Saturday, November 06, 2010

Music Education in Public Schools: Benefits and Challenges


-by Maria Rainier

As education funding decreases, one of the first programs to be scrapped in schools across the nation is that of music. And to justify that, we often think to ourselves that music must not have the same caliber of student benefits as math, science, English, and other “core” subjects. It’s the easiest way to view the problem, but unfortunately, it’s just not accurate. Music instruction has unbounded benefits for students, and depriving them of the opportunity to participate in a school music program could stunt their social, academic, and personal growth. The following are just some of the most important benefits enjoyed by students who receive music instruction-- irrefutable evidence that music programs in our public schools are a necessity, not a luxury.

How Students Benefit from Music Instruction

The National Association for Music Education (MENC) outlines four distinct categories of student benefits when music instruction is made available to them.

• Success in society: Mastery of arts and humanities has a direct correlation to high earnings and career success, giving students with music education an edge over those who haven’t received it. Music programs can also contribute to better student attendance in general, improved skill-building, and increased academic performance. The Texas Commission on Drug and Alcohol Abuse Report of 1998 found that middle school and high school students who participated in band or orchestra reported the lowest lifetime and current use of alcohol, drugs, and tobacco.

• Success in school and learning: When it comes to graduation rates, schools with music programs enjoy an 18.7% advantage over schools that don’t offer music. Students in schools with high-quality music programs also score higher on standardized tests (including the SAT) than students who have received little or no music instruction. Additionally, students who perform exceedingly well in math and science have been found to play one or more instruments, as evidenced by young musicians’ success in the Siemens Westinghouse Competition in Math, Science and Technology.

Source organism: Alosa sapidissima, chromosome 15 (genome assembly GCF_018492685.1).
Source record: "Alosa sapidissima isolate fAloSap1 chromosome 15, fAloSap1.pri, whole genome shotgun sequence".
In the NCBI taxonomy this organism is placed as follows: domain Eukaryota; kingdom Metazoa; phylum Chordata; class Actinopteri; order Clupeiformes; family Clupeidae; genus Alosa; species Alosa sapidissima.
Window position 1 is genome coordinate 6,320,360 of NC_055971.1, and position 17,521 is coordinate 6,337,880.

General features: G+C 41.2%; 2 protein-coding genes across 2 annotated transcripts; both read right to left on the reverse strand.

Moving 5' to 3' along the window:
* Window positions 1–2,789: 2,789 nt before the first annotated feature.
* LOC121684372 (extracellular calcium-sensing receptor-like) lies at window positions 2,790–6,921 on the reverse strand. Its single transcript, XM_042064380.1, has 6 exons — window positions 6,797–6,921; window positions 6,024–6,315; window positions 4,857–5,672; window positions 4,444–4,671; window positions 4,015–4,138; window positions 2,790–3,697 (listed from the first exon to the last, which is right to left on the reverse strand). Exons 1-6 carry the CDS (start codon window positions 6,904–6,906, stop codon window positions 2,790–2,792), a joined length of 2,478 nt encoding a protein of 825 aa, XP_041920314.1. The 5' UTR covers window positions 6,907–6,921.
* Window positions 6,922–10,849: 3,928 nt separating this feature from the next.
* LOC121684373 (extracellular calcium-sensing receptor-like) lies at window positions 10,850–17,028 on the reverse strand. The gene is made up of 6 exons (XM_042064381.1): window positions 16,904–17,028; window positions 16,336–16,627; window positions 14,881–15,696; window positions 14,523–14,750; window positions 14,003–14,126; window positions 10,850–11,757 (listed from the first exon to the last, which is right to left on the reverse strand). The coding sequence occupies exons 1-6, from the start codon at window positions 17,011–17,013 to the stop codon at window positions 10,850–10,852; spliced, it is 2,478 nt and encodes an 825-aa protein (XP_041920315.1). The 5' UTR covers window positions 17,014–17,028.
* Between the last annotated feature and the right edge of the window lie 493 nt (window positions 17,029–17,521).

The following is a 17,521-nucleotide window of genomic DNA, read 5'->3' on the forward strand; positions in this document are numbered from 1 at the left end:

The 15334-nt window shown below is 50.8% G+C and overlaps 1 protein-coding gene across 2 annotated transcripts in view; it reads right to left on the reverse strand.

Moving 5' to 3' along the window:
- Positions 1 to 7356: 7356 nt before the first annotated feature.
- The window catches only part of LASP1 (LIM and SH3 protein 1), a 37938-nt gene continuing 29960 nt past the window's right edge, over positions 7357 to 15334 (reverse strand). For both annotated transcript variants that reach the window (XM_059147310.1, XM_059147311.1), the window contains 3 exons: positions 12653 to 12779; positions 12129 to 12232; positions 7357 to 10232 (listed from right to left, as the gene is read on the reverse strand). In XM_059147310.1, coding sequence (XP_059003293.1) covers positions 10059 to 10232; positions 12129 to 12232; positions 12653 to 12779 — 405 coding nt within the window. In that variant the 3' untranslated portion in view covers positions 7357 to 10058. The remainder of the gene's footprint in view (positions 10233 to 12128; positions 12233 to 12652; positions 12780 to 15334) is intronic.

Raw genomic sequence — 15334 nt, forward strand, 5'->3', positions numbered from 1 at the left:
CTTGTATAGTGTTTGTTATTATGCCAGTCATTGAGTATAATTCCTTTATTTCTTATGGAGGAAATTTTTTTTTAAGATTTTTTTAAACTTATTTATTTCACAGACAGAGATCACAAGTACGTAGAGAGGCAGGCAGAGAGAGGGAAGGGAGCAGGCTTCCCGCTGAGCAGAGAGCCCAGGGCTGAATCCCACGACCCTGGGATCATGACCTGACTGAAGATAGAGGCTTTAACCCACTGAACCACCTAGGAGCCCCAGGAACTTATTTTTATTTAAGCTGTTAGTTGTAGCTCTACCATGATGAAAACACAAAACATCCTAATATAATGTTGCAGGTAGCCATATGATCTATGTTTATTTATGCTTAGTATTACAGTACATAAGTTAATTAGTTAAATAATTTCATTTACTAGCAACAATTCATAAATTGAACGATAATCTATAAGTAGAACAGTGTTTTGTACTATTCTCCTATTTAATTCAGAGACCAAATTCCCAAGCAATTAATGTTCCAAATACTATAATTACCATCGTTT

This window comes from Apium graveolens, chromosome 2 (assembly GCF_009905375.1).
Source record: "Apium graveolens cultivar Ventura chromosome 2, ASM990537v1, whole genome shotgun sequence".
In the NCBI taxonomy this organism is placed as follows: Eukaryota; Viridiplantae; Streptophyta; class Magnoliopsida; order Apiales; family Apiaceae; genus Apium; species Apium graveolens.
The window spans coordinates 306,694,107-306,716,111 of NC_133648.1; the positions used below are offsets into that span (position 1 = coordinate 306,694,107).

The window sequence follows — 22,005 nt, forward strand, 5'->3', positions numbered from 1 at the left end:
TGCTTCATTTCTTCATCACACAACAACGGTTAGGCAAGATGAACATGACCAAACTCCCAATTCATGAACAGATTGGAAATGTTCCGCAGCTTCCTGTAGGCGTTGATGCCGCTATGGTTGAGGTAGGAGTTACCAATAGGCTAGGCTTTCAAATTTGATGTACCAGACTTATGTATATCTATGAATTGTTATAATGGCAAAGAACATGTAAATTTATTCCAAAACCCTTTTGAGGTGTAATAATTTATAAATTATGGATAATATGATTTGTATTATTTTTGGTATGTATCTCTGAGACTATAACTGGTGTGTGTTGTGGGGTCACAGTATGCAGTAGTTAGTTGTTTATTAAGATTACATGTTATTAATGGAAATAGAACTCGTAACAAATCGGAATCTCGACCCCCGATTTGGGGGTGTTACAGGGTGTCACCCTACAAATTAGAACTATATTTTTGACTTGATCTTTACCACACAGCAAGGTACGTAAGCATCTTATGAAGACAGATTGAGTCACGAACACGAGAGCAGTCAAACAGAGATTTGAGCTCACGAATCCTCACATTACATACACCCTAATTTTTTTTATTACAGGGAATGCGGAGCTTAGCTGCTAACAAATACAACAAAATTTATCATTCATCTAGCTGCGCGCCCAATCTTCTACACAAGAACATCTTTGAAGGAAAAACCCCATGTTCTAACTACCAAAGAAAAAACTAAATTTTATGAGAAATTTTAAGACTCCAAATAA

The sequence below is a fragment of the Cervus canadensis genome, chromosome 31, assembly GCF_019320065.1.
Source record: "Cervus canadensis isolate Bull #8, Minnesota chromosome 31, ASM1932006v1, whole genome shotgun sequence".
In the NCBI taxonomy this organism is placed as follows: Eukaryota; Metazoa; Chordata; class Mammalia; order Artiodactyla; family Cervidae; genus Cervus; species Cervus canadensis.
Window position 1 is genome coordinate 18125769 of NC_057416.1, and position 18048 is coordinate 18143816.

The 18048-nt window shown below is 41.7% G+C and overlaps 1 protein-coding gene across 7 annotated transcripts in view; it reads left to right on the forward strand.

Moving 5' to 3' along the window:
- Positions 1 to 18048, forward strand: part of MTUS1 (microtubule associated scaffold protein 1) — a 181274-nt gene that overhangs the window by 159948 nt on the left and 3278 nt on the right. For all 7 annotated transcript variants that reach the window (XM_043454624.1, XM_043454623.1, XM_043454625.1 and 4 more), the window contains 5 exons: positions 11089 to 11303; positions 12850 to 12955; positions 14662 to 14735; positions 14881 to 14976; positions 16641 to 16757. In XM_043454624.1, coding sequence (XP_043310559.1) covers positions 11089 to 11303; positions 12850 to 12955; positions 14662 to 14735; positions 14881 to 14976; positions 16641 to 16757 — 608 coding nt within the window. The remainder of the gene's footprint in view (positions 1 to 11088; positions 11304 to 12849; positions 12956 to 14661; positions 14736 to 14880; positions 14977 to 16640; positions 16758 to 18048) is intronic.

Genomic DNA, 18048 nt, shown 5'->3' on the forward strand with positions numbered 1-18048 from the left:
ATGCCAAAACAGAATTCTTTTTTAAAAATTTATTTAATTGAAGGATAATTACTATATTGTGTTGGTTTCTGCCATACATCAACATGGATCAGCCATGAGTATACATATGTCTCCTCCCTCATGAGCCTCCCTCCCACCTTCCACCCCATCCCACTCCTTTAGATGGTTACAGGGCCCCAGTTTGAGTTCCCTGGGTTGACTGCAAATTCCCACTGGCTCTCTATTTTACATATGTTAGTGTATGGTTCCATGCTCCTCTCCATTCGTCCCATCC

• Success in developing intelligence: Music instruction has the power to significantly improve IQ test scores. Students who have received music training also have better verbal memory and retention than their non-musical peers. Mastering a musical instrument promotes the brain’s processing of spoken language components, enabling music students to enjoy more efficient brain function in conversation.

• Success in life: Music promotes connection with the self and with others, improving education, personal development, and social interaction. It teaches students to expand their horizons, appreciate life, and challenge themselves to act as individuals in an increasingly homogeneous world.

The State of Public Music Education

Teachers in many elementary schools are being forced to borrow musical instruments from each others’ institutions, loan instruments out to students, and get creative with fundraising in order to keep their programs alive. Instrument drives are becoming more and more common as teachers become desperate to use old instruments left in attics and basements, and events like car washes and bake sales are some of the only means for sustaining music programs for many teachers. Most of the music program budget cuts being made across the country are at the elementary level, and most of these cuts completely remove music from the curriculum. This means that fewer musicians will make it to middle school, high school, and college, resulting in fewer music majors and graduate students. With private lessons as the only real music option for many young people, the field of music is headed for a significant decline.

So What’s the Excuse?

Financial constraints, pressure to raise test scores, and the general corporate attitude toward educational priorities are the major culprits for music program cuts in public education. If you ask the GOP, business is more important than the arts any day of the week, despite hard evidence that supports the positive effects of music education. The bottom line is that our right-wing decision makers are interested in getting corporate clones out of our education system. Individual creativity, personal development, and social success for our students don’t seem to be on the priority list at all. While it appears that there’s not much we can do about the problem’s origins, we can support the efforts of programs that promote music in the public schools, such as MENC, the International Society for Music Education (ISME), and local music teachers’ fundraisers.


Maria is a freelance writer/blogger. She's a resident blogger at First in Education and does research surrounding online degrees.

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